Green Party List MP, Jan Logie, told a joke on Twitter that fell flat. At least, I’m assuming it was supposed to be a joke. I seemed to be the only person in the country who found it slightly amusing, but my sense of humour can on occasion be somewhat askew. I think the outrage that sprang up on social media and the blogosphere was largely because she’s from the Greens. When someone who’s supposed to be so much holier than thou turns feral, it’s easier to jump up and down and call the principal.
Anyway, before I get accused of supporting the lowering of the tone of political debate, Lew at Kiwipolitico used Ms Logie’s tweet as the jumping off point for an interesting blog entitled “National Lite“. In answer to Logie’s question – who has Bill English f&%d to produce his latest budget – Lew answers, “Nobody. That’s the problem.” He writes:
When your enemies move to occupy your ideological ground, it is an opportunity to extend that ground, replacing what they claim from you with more advantageous ground deeper within your ideological territory. The trouble for Labour is that National has moved towards them, and Labour are still trying to fight them for the same ground rather than staking out more ground of their own. Six years after the “Labour lite” campaign that saw them ousted in the first place, they haven’t learned.
Over at the Dim-Post, Danyl McLauchlan says that Lew has drawn the wrong conclusion – that what National’s budget actually shows is that Labour is winning the ideological battle:
Back in 2011 National campaigned on asset sales. This year they’ll be running on the extension of paid parental leave and free GP visits for kids. Trust me, the majority of National MPs and activists do NOT want to be introducing those policies. I suspect that’s why Key is floating the vague notion of tax cuts at some distant future date – to placate parts of his base, who will be livid about all this communism and wealth transfer and additional welfare dependency.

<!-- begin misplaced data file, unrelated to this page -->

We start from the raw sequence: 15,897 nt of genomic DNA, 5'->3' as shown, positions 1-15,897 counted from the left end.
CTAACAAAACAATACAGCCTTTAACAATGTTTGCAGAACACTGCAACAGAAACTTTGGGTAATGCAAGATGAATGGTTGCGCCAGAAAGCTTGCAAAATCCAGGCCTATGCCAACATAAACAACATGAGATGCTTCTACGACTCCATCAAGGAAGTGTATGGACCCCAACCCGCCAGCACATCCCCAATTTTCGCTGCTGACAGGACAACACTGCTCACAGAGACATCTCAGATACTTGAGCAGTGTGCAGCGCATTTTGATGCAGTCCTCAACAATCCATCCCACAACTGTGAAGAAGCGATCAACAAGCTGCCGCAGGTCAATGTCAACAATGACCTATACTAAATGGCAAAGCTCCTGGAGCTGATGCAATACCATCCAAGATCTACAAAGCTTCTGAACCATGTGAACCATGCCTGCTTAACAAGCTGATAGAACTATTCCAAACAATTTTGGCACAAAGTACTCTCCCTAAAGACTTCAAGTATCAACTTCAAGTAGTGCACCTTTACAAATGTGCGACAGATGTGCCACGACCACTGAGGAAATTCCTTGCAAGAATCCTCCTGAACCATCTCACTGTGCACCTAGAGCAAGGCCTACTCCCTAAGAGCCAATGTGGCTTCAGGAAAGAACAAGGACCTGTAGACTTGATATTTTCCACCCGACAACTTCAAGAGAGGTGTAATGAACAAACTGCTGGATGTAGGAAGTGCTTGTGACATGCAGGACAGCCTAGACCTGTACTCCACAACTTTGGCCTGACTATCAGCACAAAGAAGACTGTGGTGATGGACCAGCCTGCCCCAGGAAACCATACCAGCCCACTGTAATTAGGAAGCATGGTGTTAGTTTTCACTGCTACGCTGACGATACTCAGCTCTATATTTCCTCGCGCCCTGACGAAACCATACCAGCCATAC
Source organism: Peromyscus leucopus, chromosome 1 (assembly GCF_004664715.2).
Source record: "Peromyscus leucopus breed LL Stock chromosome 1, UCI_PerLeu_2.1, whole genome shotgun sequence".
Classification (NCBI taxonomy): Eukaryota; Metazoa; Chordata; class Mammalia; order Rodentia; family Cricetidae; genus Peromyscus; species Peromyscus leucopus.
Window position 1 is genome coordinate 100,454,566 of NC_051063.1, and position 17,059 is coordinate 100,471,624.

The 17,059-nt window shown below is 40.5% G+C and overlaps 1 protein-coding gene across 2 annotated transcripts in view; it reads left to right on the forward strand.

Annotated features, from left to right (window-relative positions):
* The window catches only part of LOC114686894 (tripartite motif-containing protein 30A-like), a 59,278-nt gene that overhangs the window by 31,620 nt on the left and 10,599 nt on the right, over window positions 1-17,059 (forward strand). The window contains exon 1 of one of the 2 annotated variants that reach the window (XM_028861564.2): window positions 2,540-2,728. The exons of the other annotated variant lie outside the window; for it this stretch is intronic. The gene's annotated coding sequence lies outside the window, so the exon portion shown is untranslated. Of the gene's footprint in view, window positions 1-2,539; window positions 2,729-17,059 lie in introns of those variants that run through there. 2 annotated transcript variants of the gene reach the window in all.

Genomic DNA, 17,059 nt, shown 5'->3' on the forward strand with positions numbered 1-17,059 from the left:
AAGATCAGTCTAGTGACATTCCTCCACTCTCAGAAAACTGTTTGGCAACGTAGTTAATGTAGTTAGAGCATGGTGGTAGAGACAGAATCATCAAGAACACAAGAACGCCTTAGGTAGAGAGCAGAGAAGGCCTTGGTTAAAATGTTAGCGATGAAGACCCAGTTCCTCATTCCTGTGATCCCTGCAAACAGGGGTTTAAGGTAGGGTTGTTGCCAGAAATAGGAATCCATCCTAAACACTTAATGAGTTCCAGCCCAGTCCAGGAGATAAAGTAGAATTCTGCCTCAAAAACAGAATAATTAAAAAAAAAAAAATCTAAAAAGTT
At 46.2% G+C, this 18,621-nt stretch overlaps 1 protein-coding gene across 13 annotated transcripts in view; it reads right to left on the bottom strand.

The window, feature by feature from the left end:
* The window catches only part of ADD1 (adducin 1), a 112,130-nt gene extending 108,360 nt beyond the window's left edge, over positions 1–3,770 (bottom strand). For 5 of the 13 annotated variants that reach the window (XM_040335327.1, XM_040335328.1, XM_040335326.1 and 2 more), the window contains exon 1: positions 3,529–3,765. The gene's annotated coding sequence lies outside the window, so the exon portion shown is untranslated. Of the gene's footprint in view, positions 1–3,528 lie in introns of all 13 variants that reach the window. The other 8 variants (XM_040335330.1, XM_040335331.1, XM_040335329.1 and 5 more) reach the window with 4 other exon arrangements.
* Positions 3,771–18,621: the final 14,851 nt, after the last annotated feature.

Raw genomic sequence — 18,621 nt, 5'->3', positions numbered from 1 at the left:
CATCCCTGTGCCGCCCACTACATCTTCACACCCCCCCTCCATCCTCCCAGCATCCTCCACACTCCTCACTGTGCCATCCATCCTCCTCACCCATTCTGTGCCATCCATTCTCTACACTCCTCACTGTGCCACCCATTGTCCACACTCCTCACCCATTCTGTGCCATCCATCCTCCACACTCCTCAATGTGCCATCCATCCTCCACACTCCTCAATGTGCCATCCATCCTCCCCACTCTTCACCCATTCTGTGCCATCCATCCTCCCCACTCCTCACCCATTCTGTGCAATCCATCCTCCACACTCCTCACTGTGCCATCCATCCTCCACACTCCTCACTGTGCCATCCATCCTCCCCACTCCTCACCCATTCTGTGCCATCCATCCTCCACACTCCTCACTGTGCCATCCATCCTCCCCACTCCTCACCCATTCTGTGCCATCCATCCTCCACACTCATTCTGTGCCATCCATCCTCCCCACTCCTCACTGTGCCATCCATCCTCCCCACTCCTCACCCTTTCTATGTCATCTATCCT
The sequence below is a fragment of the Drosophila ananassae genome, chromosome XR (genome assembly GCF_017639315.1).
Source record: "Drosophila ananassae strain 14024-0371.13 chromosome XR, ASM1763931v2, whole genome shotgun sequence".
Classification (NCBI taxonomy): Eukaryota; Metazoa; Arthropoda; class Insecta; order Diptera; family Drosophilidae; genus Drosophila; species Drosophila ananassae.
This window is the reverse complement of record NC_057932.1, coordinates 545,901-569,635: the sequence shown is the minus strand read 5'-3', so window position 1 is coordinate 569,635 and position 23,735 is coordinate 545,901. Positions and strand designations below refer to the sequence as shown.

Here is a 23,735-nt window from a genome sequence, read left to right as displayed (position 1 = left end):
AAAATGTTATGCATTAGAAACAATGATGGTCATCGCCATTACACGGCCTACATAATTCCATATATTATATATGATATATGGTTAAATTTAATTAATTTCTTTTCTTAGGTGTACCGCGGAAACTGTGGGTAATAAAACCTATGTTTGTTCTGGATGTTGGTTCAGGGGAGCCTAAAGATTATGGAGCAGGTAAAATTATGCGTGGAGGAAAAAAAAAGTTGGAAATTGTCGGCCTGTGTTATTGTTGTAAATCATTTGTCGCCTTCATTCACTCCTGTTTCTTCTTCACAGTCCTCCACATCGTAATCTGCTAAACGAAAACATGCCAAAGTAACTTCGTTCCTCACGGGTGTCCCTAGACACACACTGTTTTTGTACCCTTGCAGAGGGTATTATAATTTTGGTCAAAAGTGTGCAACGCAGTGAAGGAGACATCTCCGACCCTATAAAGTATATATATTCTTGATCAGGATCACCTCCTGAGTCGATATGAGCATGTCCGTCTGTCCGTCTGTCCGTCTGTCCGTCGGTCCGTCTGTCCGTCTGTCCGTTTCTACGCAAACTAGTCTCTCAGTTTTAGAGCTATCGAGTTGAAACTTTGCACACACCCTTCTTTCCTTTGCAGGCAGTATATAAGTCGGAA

This is what an election year budget looks like when the opposition is winning the ideological debate. What are National’s big ideas for their third term? There aren’t any. There isn’t anything to address the housing bubble in this budget so there might be a ‘big idea’ campaign policy around that but I doubt it’ll be a free market solution. Whatever they come up with is probably going to look like a watered-down Labour or Green policy.
Really they’re both correct. National’s occupation of Labour ground shows that National has no intention of marching right-wards. They’ve got their divisive asset sales agenda completed, and are now happy to simply placate the middle class by embracing families with children. It’s not a Right v Left ideological struggle; instead it’s a tussle over the degree to which Labour and the Greens policies get implemented. Just look at the opposition responses to the budget, which can basically be paraphrased as, “Well, National’s budget is a good start, but we’d spend a bit more on those areas.”
The major problem for Labour is that the party isn’t very good at persuading voters that they’ll make a competent government. They’re largely fighting with National over the same patch of ground, but Labour’s managerial skills are hopeless. People want to vote for stable, competent government, and Labour has for six years been doing a terrible job of looking either stable or competent.
So, who has Bill English f&%d to produce his budget? The answer is probably Labour, but the question should perhaps be why does Labour keep f&%king itself?